Let’s get real the spot where the incinerator is now located was never a desirable neighborhood in most cases the incinerator was built next to the dump and the dump always had a small fire going somewhere and smelled bad. Dump sites are established very early in a community’s history. So the dump/ incinerator has been in that spot longer than the oldest continues resident. The poor and non-white residents knowingly and willingly chose this neighborhood.

    My guess is the main reason to incinerate is to extend the life of the landfill as it nears capacity. Being that it is so difficult to site a new landfill cities will have little choice but pay the market price as landfills close prices at the remaining sites go up.

    Walta

    1. User avater GBA Editor
      Martin Holladay | | #3

      Walter/Walta,
      You wrote, "The spot where the incinerator is now located was never a desirable neighborhood... The poor and non-white residents knowingly and willingly shook out and chose this neighborhood."

      I don't know what "shook out" means, but the implication of your statement is highly offensive. I strongly disagree. It's hard to imagine a more insensitive attitude towards the reality of available housing options for low-income Americans.

  3. User avater
    Walter Ahlgrim | | #4

    Sorry that word was a typo sought
    I did edit my post.

    It is true that poor people do not have good options available to them but they did make their choice.

    My point is it not a conspiracy that the poor end up living near the incinerators, chemical plants and flood zones it is economic

    Walta

    1. User avater GBA Editor
      Martin Holladay | | #5

      Walta,
      Yes, it is economic. Economic inequality results in many forms of injustice, including the fact that low-income families often can't afford to live in nice neighborhoods, and end up living in neighborhoods with above-average rates of pollution. The fact that the cause of the injustice described in this article is "economic" should not lessen our outrage or moral disturbance.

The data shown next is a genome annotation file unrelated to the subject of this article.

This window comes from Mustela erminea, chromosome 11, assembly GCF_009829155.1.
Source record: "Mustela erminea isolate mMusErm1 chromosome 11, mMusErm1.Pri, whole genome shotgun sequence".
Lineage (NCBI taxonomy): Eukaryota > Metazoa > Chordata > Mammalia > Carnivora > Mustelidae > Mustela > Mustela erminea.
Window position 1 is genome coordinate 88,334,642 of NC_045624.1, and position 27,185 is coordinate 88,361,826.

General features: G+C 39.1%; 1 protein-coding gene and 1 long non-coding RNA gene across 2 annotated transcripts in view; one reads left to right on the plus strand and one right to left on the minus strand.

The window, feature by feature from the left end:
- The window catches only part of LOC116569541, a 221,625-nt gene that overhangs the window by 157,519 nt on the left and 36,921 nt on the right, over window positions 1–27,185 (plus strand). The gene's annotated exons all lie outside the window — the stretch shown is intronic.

2. Burninate | | #6

      Walter,

      Actually...

      There is a study in urban geography of the 'disfavored quarter'. In most cities this dates back to when we used horses for transportation and night soil men or gutters for sewage. It was a quarter of the city because it was physically downwind of wherever the center of the city was - these people had to put up with the smells of civilization. In the United States, this is typically where neighborhoods of free blacks and poor immigrants ended up. As time went on and things like 'racial preferences' were codified into a rapidly growing financial system, avoiding their presence did indeed create a modest conspiracy for a period to keep 'those sort of people' on their 'side of the tracks'. https://en.wikipedia.org/wiki/Redlining